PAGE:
• Rb68xj68s?file=thumbnail
    Contributing Institution: Southern Methodist University Bridwell Library and Ohio State University Libraries
    Description: “The description of the Popes Councell holden [held] at Rome, in which appeared a monstrous Owle, to the utter defacing of the Pope, and all his Clergie [Clergy].” The Pope, bishops, friars, and other clergy gather for the Pope's Council in Rome and are struck with awe at the sight of a giant owl sitting in the rafters. Others in the crowd try to remove the owl by throwing sticks and poking at it. This engraving is slightly revised from the woodcut that appears in the second, third, and fourth early English editions (1570, 1576, 1583). Revised design of Luborsky and Ingram 11223/9. JPEG file (464 KB).
  • 3n204473n?file=thumbnail
    Contributing Institution: Southern Methodist University Bridwell Library and Ohio State University Libraries
    Description: In these Arms of Pope Julius II, the papal tiara rests behind two crossed papal keys of office. A shield sits before these keys and contains an oak tree bearing acorns. The shield also displays tassels. This woodcut appears in the fourth edition (1583) to illustrate Foxe's printing of Pope Clement VII's bull of sentence against Henry VIII, who had tried to obtain from the papacy a divorce from his wife, Catharine of Aragon. Pope Julius II reigned from 1503-13. At the time of Henry's marriage to Catharine, English and Spanish authorities sought a dispensation from Julius that would allow the match, since Catharine had previously been married to Henry's older brother, Arthur. In the 1583 edition, these Arms replace "Coat of Arms of Pope Clement VII," which appears in this location in 1570. Neither woodcut appears in the first (1563) or third (1576) editions. Luborsky and Ingram 11225/1. JPEG file (843 KB).
  • X346db38f?file=thumbnail
    Contributing Institution: Southern Methodist University Bridwell Library and Ohio State University Libraries
    Description: The cartouche surrounding these crowned Arms contains the motto of the Order of the Garter and English Arms, "Honi soit qui mal y pence" ["Shame to him who thinks evil of it"]. "Vivat Re[gina]." ["Long live the queen"] in flag above; "E.R." ["Elizabetha Regina" / "Elizabeth, queen"] flanking beside; "I.D." ["John Day"] on the shields on the pillars. This woodcut underwent modification for use in publications during the reigns of Edward VI, Mary I, and Elizabeth I. The woodcut appears in certain copies of the second edition (1570) of the Book of Martyrs. No Luborsky and Ingram #. JPEG file (4.11 MB).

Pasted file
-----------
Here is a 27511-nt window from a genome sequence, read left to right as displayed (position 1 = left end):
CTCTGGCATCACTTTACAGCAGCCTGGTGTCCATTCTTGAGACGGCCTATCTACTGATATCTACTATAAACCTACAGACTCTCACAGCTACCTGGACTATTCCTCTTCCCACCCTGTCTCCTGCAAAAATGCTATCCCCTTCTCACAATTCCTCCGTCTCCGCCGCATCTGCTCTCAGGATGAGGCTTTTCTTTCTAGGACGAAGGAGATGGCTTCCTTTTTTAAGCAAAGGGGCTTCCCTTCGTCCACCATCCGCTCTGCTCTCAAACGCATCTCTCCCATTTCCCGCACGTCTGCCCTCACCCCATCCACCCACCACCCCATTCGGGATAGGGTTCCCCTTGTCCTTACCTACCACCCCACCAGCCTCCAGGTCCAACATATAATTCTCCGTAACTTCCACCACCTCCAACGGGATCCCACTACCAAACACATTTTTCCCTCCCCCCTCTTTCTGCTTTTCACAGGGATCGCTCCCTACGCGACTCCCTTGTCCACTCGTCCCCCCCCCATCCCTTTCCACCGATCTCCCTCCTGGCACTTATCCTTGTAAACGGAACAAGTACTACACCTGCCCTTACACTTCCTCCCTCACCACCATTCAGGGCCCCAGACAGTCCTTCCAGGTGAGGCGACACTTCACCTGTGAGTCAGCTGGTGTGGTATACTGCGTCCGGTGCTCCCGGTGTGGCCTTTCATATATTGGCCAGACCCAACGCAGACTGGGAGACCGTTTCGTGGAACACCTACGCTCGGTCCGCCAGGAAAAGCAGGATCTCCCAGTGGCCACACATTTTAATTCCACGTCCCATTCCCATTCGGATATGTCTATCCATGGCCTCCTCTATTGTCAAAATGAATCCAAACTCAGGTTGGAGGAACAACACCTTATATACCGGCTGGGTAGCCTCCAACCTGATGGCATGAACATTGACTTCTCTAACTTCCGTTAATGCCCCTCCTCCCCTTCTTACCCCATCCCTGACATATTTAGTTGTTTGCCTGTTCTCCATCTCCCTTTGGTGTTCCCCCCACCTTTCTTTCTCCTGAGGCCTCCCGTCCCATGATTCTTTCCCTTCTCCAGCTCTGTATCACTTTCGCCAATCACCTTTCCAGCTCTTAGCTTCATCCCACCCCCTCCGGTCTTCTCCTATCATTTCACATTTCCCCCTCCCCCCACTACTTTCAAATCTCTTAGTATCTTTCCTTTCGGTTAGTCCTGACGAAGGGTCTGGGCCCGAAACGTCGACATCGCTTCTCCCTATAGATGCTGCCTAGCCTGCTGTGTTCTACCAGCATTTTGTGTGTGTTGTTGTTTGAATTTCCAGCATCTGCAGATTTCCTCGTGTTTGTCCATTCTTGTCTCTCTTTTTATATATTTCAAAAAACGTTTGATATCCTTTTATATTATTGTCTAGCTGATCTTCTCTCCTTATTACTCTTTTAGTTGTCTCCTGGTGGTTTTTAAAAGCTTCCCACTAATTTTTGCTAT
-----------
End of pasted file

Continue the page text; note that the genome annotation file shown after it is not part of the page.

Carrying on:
• 1544bv94h?file=thumbnail
    Contributing Institution: Southern Methodist University Bridwell Library and Ohio State University Libraries
    Description: This tipped-in fold-out illustrates five separate scenes that took place at Windsor Castle. A cartouche spanning the top of the foldout states: "The description of Windsor Castle. The condemning of Anthony Person, Marbecke, Testwood, and Filmer; with y [the] burning of the said Person Testwood, and Filmer, under the Castle of Windsor, here lively described. Marbecke saved by the Kings [King's] Pardon." Images of the Royal Arms flank this title and above it is a directive to the printer to “Place this between Fol. 468 and 469 in the 2d Volume.” Below the heading is a panoramic view of the castle itself which includes a scene in the far left in which a boy sits in a tree and observes the burning of three men. A scene in the lower left-hand corner has the heading: "Anthony Person, Marbecke, Testwood and Filmer, condemned by Doctor Capon, Bishop of Sarnum: Facel giving judgment." The heading for the scene in the lower center states: "D. London and Simons riding about the Market place with papers on their heads, for perjury, and secret practising [practicing] against certaine [certain] of the privy Chamber." And in the lower right-hand scene: "Robert Ockam standing in the Pillory in the Towne of Newberry, where he was borne for the licke offence [like offense]." Revised version of Luborsky and Ingram 11224/4, which appears in the third (1576) and fourth (1583) early English editions. JPEG file (1.54 MB).
  • St74cx55s?file=thumbnail
    Contributing Institution: Southern Methodist University Bridwell Library and Ohio State University Libraries
    Description: The pope and an emperor (whom Foxe identifies generically as "Constantine, Theodosius, etc.") sit side by side on a wide throne, and their attendants observe. The pope holds a book in his right hand, and the emperor holds the rod of his office in his right hand. The damage to the OSU copy of this illustration (pictured here) results from a reader having defaced the woodcut that appears on the verso side of this leaf. This woodcut is the third in the "Proud Primacy of Popes" series and appears in the second (1570), third (1576), and fourth (1583) editions. Luborsky and Ingram 11223/26. JPEG file (4.21 MB).